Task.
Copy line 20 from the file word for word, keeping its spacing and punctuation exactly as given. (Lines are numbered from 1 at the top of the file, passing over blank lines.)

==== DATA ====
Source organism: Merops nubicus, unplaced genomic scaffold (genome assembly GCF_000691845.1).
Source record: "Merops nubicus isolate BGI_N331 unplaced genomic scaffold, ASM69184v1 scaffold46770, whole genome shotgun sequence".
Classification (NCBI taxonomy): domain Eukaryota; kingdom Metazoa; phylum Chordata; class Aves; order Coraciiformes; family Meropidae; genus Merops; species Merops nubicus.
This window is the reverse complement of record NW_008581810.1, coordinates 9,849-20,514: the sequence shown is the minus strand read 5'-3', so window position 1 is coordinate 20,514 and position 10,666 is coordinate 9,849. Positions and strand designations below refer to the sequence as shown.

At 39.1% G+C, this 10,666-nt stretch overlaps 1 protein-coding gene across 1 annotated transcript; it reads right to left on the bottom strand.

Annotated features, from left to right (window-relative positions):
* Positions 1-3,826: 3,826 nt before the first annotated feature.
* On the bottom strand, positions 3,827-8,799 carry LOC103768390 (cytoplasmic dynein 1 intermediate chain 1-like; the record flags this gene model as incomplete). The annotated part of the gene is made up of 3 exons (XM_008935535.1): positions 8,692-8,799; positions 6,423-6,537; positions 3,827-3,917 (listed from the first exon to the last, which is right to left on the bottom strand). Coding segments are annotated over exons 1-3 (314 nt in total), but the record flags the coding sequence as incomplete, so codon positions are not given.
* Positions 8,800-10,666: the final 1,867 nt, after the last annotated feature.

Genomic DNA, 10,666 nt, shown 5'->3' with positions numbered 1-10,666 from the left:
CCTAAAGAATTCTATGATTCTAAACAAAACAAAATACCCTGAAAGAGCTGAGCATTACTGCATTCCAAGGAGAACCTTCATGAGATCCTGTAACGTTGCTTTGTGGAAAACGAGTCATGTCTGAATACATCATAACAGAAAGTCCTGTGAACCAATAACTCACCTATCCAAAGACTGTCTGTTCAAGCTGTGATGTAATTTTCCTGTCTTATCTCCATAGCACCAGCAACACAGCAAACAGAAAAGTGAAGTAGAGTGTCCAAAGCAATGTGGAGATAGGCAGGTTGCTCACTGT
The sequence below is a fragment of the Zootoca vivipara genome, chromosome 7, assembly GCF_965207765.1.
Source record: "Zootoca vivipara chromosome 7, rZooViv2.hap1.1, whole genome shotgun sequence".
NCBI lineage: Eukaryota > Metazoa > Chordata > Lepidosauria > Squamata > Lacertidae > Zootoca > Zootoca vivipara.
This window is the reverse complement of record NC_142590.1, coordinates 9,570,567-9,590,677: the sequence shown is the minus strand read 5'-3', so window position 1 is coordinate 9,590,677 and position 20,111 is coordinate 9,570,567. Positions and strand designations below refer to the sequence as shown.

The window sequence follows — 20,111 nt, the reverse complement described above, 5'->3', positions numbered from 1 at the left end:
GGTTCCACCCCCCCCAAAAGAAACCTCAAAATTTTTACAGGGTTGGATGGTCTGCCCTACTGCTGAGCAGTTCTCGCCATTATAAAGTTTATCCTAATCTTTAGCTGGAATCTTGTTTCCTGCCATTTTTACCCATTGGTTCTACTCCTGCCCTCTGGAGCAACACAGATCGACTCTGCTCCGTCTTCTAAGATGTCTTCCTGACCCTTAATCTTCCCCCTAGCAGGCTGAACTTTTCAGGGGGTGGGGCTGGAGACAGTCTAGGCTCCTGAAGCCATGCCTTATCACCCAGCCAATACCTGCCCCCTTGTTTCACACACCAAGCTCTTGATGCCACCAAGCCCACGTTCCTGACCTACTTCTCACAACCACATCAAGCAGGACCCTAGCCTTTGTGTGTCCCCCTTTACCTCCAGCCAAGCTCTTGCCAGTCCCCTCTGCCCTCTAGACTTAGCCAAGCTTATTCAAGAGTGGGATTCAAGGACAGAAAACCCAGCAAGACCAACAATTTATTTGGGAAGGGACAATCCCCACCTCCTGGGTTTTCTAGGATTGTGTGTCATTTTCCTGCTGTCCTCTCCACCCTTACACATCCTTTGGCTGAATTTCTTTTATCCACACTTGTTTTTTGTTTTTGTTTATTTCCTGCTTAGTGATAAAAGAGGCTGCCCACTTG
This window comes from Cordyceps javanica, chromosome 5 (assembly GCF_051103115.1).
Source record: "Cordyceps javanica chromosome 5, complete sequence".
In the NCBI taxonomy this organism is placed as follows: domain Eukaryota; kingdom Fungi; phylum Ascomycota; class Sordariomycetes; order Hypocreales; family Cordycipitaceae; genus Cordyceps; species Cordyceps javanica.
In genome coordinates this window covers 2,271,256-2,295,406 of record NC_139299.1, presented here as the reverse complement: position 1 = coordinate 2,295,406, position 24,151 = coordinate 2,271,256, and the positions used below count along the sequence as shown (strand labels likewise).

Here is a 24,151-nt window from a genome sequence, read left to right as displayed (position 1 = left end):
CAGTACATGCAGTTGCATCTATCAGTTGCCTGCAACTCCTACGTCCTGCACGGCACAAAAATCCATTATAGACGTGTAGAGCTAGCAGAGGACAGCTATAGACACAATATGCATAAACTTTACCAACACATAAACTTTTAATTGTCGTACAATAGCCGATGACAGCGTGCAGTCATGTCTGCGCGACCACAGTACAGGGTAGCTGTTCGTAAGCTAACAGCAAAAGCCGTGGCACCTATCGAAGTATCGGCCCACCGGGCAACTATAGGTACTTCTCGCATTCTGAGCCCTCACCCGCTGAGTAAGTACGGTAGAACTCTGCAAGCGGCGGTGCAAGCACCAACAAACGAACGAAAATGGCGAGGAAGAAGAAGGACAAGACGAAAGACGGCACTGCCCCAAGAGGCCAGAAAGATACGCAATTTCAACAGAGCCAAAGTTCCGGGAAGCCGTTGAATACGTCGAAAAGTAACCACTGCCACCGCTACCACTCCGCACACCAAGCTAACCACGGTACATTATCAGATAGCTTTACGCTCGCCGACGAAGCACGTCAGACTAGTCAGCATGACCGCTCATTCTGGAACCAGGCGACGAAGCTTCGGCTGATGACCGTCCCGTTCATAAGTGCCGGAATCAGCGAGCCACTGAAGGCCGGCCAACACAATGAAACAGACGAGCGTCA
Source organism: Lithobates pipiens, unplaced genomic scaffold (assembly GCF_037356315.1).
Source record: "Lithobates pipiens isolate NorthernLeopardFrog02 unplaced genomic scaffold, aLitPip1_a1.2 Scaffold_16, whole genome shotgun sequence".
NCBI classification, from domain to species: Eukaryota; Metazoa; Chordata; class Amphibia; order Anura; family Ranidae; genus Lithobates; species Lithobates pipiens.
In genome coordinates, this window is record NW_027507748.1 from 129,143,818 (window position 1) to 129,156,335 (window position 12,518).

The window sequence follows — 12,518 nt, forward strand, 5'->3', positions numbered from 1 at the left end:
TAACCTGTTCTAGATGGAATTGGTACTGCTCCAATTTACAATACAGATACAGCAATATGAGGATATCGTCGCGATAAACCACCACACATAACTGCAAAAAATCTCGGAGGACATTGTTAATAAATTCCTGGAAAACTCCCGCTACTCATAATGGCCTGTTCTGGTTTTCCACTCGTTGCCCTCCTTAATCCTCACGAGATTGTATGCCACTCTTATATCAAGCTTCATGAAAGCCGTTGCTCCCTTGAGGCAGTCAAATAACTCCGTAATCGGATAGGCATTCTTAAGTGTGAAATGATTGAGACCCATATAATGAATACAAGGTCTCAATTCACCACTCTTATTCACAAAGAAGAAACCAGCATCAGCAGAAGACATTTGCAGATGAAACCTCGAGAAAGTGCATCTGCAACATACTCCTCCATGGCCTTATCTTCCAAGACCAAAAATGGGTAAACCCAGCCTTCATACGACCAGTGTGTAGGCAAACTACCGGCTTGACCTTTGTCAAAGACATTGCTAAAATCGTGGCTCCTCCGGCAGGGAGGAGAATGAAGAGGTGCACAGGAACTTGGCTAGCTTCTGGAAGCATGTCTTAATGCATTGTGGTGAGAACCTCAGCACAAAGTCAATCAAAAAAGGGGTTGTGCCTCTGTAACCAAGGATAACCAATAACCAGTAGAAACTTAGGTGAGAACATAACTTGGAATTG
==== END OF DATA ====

In the NCBI taxonomy this organism is placed as follows: domain Eukaryota; kingdom Fungi; phylum Ascomycota; class Sordariomycetes; order Hypocreales; family Cordycipitaceae; genus Cordyceps; species Cordyceps javanica.